Soluble fibers are found in a variety of healthy whole foods, including beans, oats, barley, psyllium and flax seeds, eggplant, okra, potatoes, sweet potatoes, carrots, and broccoli, and fruits, such as bananas, berries, apples and pears (excluding the skins). Fiber is often neglected in food because it is not digested or metabolized, but it is an important component of the diet.

In this research, 275 patients, aged 18 to 65 years, were divided into three groups (soluble fiber, insoluble fiber, and placebo), and treated for 12 weeks with twice daily powder supplements. They were evaluated at the end of each month for symptom severity scores.

Fruits provide more health benefits

Fruits and vegetables have many known benefits, and they are rich in a variety of phytochemicals, such as flavonoids, polyphenols, and other antioxidants that apparently protect from chronic degenerative diseases. New research has found that the levels of these beneficial substances have been markedly underestimated by previous analytical methods.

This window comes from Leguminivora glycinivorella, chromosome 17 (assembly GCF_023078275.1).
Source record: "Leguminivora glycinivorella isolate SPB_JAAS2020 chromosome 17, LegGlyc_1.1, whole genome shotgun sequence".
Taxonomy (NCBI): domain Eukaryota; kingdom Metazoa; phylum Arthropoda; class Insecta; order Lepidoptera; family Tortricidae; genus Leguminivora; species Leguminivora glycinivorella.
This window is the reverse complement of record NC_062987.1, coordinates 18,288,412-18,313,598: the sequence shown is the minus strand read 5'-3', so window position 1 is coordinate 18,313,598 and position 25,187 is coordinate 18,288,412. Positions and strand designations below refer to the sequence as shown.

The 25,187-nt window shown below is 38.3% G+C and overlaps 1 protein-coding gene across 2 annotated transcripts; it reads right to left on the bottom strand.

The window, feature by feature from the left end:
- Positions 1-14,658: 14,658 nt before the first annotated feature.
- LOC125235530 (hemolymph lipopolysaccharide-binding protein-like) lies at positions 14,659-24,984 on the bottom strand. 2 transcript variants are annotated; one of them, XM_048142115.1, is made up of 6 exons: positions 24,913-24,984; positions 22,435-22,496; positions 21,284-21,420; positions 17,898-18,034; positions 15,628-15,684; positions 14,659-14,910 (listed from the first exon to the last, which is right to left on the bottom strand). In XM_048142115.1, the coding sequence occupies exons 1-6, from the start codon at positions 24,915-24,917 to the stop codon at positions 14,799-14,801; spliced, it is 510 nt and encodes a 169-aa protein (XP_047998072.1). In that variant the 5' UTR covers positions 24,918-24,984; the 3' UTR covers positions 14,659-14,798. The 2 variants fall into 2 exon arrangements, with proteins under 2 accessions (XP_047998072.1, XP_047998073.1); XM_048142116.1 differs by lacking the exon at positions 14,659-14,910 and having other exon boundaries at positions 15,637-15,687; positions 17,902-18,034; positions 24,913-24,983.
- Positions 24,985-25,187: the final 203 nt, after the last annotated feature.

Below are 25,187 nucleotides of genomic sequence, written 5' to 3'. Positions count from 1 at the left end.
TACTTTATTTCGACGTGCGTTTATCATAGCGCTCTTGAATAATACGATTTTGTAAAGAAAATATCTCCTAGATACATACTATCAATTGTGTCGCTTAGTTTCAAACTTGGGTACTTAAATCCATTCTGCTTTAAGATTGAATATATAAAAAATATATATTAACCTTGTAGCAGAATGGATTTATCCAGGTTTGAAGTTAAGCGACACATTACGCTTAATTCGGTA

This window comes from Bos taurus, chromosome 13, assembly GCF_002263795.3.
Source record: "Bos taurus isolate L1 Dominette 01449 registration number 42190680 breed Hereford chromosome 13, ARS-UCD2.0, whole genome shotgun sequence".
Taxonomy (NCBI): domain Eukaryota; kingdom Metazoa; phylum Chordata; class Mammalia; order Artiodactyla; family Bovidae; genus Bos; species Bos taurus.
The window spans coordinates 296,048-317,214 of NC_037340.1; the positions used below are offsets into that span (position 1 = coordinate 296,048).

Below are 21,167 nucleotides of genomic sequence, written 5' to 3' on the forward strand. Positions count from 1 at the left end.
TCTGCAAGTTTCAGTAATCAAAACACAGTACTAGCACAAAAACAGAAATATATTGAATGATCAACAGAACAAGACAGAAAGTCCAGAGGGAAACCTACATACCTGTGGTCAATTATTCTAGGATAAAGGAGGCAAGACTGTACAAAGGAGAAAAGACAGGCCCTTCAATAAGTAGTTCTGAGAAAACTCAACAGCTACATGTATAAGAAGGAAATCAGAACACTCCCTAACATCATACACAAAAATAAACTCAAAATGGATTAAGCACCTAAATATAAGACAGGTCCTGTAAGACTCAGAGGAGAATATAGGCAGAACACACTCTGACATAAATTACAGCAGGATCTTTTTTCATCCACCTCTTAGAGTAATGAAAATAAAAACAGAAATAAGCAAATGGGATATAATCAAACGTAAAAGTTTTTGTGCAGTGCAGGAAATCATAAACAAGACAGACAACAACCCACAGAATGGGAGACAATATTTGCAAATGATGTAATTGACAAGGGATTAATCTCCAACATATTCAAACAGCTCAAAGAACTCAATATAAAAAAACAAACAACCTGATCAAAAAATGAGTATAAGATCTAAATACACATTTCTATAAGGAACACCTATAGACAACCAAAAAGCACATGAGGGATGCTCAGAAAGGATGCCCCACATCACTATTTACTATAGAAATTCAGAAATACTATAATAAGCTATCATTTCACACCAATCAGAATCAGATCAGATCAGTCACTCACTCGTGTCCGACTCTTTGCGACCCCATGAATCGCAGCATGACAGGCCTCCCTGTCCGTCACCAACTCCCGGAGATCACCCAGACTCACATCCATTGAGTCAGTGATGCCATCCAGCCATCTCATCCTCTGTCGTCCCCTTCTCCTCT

The new methods have found that apples, peaches, and nectarines have up to five times more polyphenols than was thought. These include catechins, proanthocyanidins, and ellagic acid. The cell walls of these fruits are not broken down easily, so prior research only evaluated easily “extractable polyphenols” rather than totals.

However, when treated with acids (such as are found in digestive juices), these cell walls released far more of the beneficial chemicals. (Arranz S, et al., High Contents of Nonextractable Polyphenols in Fruits Suggest That Polyphenol Contents of Plant Foods Have Been Underestimated. J Agric Food Chem. 2009 Jul 28. [Epub ahead of print])

It is important to eat whole foods, and in some cases it is even beneficial to slightly cook the foods to increase the release of the phytochemicals stored in the cell walls (this is true, for example, with carotenoids found in carrots). However, digestion should release the full value of many of these foods.

Vitamin D-more health benefits

Low vitamin D levels are associated with a higher risk of developing a number of diseases. A Finnish study of 6219 adults over 30 with no vascular disease at baseline, followed for 26 years, showed that those subjects with the highest level of vitamin D in the serum had a markedly lower risk of death from stroke compared with those subjects with the lowest levels. (Kilkkinen A, et al., Vitamin D status and the risk of cardiovascular disease death. Am J Epidemiol. 2009 Oct 15;170(8):1032-9.